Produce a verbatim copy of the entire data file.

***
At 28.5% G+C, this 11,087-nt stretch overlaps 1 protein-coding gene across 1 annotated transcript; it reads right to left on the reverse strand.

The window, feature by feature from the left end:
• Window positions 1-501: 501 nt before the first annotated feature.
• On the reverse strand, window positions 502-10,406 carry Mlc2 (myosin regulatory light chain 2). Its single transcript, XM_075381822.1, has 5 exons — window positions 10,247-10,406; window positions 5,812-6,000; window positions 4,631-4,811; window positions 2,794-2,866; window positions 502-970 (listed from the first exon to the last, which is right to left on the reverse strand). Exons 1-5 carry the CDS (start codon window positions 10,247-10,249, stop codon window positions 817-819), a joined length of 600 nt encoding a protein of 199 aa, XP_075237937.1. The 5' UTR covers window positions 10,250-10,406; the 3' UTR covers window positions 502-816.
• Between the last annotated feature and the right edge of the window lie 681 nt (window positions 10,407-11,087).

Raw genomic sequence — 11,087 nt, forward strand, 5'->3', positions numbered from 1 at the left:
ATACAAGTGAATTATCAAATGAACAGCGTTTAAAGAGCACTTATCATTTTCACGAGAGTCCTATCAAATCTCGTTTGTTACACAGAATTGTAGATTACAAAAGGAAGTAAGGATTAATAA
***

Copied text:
At 28.5% G+C, this 11,087-nt stretch overlaps 1 protein-coding gene across 1 annotated transcript; it reads right to left on the reverse strand.

The window, feature by feature from the left end:
• Window positions 1-501: 501 nt before the first annotated feature.
• On the reverse strand, window positions 502-10,406 carry Mlc2 (myosin regulatory light chain 2). Its single transcript, XM_075381822.1, has 5 exons — window positions 10,247-10,406; window positions 5,812-6,000; window positions 4,631-4,811; window positions 2,794-2,866; window positions 502-970 (listed from the first exon to the last, which is right to left on the reverse strand). Exons 1-5 carry the CDS (start codon window positions 10,247-10,249, stop codon window positions 817-819), a joined length of 600 nt encoding a protein of 199 aa, XP_075237937.1. The 5' UTR covers window positions 10,250-10,406; the 3' UTR covers window positions 502-816.
• Between the last annotated feature and the right edge of the window lie 681 nt (window positions 10,407-11,087).

Raw genomic sequence — 11,087 nt, forward strand, 5'->3', positions numbered from 1 at the left:
ATACAAGTGAATTATCAAATGAACAGCGTTTAAAGAGCACTTATCATTTTCACGAGAGTCCTATCAAATCTCGTTTGTTACACAGAATTGTAGATTACAAAAGGAAGTAAGGATTAATAA